Transcript & Attribution
A different kind of President
In 1864, in the middle of our “great Civil War,” America held a presidential election. Lincoln was President. None were confident, especially his supporters, that he would be re-elected. Indeed without the gift of a Grant victory at Petersburg, it’s pretty clear he would not have been reelected. The nation was exhausted by war. Most Americans were resolved to peace at any price.
Lincoln would not promise peace unless the union was restored. But he did decide to campaign for reelection in a way that has never been matched in the history of the Republic. Rather than running as a Republican with a Republican as his running mate, Lincoln ran as a Republican with a Democrat as his running mate. In 1864, Lincoln and Andrew Johnson ran on the “National Union Party” ticket, the temporary name the Republican Party had adopted to emphasize the single purpose of that election. Their message was simple and clear: America had to step above its partisan divide if it was to save the Union.
This is Larry Lessig and this is the fourth episode of this podcast, Another Way.
In the first, I described what everyone should know: that America has become ungovernable, and that 2020 won’t fix that unless we change what that election is about.
In the second, I explained why the ways we fixed things in the past just won’t cut it this time around.
In the third, I introduced the first part of a new strategy, one involving Congress.
This episode is about the other part of that strategy, the President.
I take it it’s impossible today for us to imagine politicians from two different political parties doing what Lincoln and Johnson did in 1864. And if they did, we could only pray that the Vice President was not as awful as Johnson proved to be. Yet what Lincoln was trying to do is exactly what our nation needs right now: candidates who are, and would be understood to be, above party, beyond party; “country over party” Americans committed to a platform that spoke to the common aim to restore a democracy that America could trust.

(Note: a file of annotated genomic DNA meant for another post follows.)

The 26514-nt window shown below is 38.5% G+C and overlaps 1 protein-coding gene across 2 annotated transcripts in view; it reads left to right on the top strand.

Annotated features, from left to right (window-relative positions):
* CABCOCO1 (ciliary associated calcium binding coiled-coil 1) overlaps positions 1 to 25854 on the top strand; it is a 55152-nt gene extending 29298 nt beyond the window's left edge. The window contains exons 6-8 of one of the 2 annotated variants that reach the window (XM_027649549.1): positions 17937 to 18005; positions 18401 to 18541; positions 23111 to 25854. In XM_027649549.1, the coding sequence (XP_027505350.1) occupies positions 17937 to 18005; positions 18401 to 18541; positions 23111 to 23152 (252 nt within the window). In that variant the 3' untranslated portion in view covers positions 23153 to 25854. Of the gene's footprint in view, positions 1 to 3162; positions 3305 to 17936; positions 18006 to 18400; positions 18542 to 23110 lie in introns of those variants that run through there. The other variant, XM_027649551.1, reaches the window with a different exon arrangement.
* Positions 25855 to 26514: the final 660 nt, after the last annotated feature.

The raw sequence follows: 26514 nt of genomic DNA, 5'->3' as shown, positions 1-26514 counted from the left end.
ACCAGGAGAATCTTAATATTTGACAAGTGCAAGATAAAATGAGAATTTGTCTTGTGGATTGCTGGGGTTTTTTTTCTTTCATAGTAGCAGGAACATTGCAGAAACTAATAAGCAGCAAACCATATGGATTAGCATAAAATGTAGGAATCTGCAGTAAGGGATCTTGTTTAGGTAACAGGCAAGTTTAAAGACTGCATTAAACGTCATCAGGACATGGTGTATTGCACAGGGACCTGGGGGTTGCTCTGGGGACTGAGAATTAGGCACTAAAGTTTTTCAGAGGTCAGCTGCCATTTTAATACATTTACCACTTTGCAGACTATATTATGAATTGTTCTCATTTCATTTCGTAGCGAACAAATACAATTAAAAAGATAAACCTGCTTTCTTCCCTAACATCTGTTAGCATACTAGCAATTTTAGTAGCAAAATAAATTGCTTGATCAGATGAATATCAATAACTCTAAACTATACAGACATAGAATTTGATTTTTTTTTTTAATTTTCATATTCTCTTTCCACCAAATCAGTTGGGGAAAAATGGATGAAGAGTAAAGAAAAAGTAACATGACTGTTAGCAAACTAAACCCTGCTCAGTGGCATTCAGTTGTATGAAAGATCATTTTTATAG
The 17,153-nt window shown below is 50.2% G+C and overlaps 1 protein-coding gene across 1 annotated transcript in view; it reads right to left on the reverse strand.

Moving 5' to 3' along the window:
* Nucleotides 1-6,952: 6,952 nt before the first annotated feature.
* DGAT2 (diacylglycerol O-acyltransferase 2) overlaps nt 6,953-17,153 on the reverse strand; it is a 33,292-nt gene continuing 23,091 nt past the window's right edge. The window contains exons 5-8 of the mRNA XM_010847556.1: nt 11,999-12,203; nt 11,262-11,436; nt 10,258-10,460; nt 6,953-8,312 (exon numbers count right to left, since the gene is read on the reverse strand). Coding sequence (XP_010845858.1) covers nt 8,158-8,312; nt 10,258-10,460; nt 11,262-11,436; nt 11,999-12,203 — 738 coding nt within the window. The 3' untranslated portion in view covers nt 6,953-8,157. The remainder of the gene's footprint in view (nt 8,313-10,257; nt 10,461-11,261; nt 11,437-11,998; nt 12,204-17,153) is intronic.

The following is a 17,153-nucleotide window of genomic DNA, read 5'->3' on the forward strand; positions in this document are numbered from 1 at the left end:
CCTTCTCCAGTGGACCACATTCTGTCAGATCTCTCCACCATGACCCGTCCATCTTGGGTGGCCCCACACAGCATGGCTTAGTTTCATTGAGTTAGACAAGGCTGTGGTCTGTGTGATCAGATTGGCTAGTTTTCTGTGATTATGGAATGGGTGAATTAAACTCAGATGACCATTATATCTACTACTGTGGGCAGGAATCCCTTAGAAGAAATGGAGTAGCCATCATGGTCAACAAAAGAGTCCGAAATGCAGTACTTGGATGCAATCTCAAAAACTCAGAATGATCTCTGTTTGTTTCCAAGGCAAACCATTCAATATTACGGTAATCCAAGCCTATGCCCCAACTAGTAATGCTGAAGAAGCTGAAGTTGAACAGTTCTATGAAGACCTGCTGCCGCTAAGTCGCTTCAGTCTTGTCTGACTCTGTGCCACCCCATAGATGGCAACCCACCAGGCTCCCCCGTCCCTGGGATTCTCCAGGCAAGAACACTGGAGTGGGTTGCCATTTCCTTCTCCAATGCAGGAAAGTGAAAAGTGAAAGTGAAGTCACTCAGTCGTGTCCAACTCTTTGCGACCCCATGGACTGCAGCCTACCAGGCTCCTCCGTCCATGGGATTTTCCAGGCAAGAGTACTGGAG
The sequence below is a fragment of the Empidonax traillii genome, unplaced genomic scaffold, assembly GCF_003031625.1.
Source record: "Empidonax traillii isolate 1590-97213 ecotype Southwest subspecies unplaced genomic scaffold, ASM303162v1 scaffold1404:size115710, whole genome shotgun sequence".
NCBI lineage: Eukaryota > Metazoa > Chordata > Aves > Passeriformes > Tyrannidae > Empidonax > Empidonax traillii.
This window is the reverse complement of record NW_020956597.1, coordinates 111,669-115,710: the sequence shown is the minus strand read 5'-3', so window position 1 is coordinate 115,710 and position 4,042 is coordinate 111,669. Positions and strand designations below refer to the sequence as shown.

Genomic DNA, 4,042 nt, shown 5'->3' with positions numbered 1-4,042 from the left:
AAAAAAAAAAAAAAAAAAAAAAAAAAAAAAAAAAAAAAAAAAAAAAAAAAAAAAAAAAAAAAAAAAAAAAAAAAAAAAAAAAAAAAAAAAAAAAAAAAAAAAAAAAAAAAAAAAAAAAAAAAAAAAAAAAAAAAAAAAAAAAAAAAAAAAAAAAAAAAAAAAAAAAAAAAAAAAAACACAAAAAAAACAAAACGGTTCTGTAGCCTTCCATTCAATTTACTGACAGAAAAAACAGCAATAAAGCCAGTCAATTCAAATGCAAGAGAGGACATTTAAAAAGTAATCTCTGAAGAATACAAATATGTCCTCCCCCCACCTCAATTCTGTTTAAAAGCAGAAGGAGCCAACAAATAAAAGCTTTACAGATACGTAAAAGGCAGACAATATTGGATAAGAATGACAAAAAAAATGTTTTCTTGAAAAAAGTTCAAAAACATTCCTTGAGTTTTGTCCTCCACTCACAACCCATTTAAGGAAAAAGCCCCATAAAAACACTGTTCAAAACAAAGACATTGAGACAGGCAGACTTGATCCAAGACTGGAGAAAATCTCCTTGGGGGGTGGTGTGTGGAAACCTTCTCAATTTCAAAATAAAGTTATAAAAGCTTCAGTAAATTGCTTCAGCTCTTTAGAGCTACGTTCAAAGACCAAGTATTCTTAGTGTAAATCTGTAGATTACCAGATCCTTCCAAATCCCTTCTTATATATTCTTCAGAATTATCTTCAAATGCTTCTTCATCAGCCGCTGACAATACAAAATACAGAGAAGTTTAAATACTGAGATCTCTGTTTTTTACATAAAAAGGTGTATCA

That platform must set the terms for that trust. It must make clear that the priority would be to fix this Republic first. We need a time-out from the partisan fights. We need a common commitment to repair before we do anything more. So for the first two years of this new administration, the President and her VP would commit to pushing no legislation beyond any that would enjoy overwhelming cross-partisan support. And first among that legislation would be the package of reform that would make representative democracy possible again.
After that reform was enacted and an election confirmed one party over the other, ordinary politics would return. Once the system was remade, then if the nation voted left the left would lead, if it voted right then the right would lead. But either way, the politicians would lead with a system that represented America, if not again then maybe for the first time.
These candidates for national office, the only two in our constitutional system, would thus ask America to rally for something more than a partisan fight. They would ask America to demand that the broken institution of our Republic — Congress — be fixed. Through their victory, they would give reformers of Congress in Congress the moral authority that they would need to force their reforms onto that broken institution, and through their leadership, they would remind America that its leaders can actually work for a common good together.
So what would that reform have to be?
For the past decade, I’ve worked on democracy. I’ve written and spoken and rallied and run — all trying to support a movement that could fix our democracy.
At first, my focus — maybe my obsession — was on money. I wrote a book, Republic, Lost, in 2011, that argued that money was at the root of all of our problems. “For every thousand hacking at the branches of evil,” I wrote quoting Henry David Thoreau, “there is one striking at the root.” The root, I insisted, was the corrupting influence of the politicians’ dependence on campaign money.